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Exhibition reveals melody of Jordanian landscape

Khammash explores ‘musical notes in desert’

By Suzanna Goussous - May 25,2017 - Last updated at May 25,2017

Artist Ammar Khammash speaks at a lecture held about his exhibition ‘Desert Soundscapes’ at Darat Al Funun on Tuesday (Photo by Suzanna Goussous)

AMMAN — “Is there a message that nature wants to deliver to us? Is there some kind of a link between all these natural rhythms? Is there a certain order that would lead to more musical patterns?” architect and artist Ammar Khammash asked himself on his discovery mission.

Khammash has been on a discovery journey for the past 20 years to study Jordan’s landscape and the badia focusing on the flint layer present in these areas. 

In his “Desert Soundscapes” exhibition, he unleashes the sound patterns that originate from the Jordanian landscape.

“There are millions of musical notes in the Jordanian desert, still left to be analysed and discovered,” he said at a lecture held at Darat Al Funun on Tuesday.

While driving for long distances, Khammash “heard overlapping natural sounds of stones from underground layers clicking”, which triggered his interest to discover more about the country’s natural rhythms and patterns.

He started discovering flint stones in the Um Al Rajam formation, the landscape from Amman to Maan, the natural rhythms of stones in Wadi Sarhan near Saudi Arabia, Qaa’ Al Jafer, Maan and Al Azraq.

“My main interest for the past 20 years has been geology. [During] the past four or five years, I started to just listen. These stones make sounds, beside their geological importance, I wanted to listen to them and see how they sound,” he said.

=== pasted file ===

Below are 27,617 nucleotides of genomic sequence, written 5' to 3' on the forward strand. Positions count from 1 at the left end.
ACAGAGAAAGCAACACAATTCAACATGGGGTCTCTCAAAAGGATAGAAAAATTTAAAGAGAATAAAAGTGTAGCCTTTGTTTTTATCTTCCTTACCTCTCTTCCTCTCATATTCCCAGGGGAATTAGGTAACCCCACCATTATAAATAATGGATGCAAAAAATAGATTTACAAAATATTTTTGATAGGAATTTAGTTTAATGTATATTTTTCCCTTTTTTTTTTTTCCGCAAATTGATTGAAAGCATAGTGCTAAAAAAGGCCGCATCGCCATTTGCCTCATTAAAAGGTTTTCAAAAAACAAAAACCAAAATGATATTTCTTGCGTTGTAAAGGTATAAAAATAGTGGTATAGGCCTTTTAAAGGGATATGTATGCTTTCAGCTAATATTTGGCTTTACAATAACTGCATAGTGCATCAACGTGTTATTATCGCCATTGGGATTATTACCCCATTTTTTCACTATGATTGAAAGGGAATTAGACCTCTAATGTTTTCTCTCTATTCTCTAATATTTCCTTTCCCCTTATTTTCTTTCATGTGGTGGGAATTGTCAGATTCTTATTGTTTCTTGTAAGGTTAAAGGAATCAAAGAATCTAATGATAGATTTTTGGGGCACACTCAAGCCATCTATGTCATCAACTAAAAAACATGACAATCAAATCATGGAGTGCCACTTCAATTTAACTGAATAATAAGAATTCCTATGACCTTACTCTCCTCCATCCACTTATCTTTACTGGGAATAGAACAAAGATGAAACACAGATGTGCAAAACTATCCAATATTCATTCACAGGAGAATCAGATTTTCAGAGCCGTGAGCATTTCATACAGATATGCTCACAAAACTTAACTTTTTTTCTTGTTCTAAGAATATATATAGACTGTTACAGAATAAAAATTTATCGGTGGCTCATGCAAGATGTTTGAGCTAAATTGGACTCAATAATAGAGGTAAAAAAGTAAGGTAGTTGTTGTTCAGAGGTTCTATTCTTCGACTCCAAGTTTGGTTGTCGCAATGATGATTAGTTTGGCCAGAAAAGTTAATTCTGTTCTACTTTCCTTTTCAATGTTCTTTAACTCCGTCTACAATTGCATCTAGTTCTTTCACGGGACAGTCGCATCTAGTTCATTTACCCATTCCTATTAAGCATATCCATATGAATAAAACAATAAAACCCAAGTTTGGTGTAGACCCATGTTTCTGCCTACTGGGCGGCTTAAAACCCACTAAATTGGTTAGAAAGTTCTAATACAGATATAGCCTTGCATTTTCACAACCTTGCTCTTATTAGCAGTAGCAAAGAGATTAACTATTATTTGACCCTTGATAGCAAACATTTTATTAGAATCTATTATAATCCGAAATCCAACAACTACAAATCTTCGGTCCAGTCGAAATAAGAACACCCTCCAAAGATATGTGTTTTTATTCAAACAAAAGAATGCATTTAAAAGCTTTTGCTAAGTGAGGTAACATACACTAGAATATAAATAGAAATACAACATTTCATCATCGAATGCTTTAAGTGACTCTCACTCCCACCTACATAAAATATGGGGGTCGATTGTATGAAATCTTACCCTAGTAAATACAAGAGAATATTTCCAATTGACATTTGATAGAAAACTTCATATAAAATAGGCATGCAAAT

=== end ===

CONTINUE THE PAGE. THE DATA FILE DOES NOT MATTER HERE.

Curious to discover how the sounds are produced and whether or not they follow certain patterns, Khammash started using applications and softwares to understand the origins of music and sounds.

“I didn’t want moulds. I didn’t want to put the much wider range of sounds that are in the desert into moulds and then put other sounds aside… I wanted to make sure that I don’t break their statement,” he told The Jordan Times.

To remain fair to the Jordanian landscape, he said, he was interested in “letting the stones express themselves” instead of putting them in known musical patterns and limiting the countless rhythms than can be produced.

The architect combined geography and music in a bid to produce a new science: Geoacoustics or lithoacoustics. 

“This is also to be sure that we are not missing a hint or something new that can push the music theory somewhere else,” Khammash added.

“Within the same layer, do we have different concentrations and notes? It will be very exciting if we discover that valleys have different songs, orders, sequences, but it will take time.”

Humans have discovered five main notes on the pentatonic scale: CDEGA, he explained, adding that, from these notes, “we have the chromatic scale of the 12 piano notes.” 

“We should be careful not to waste this message sent to us from nature, not all musical rhythms should be restricted to a limited number of notes,” he stressed. 

The desert nowadays is subject to any form of destruction, he said, noting “we are losing a library of sources without reading its books, without knowing about it [the Jordanian desert].”

 

The Desert Soundscapes exhibition in Darat Al Funun’s main building runs until the first week of September. 

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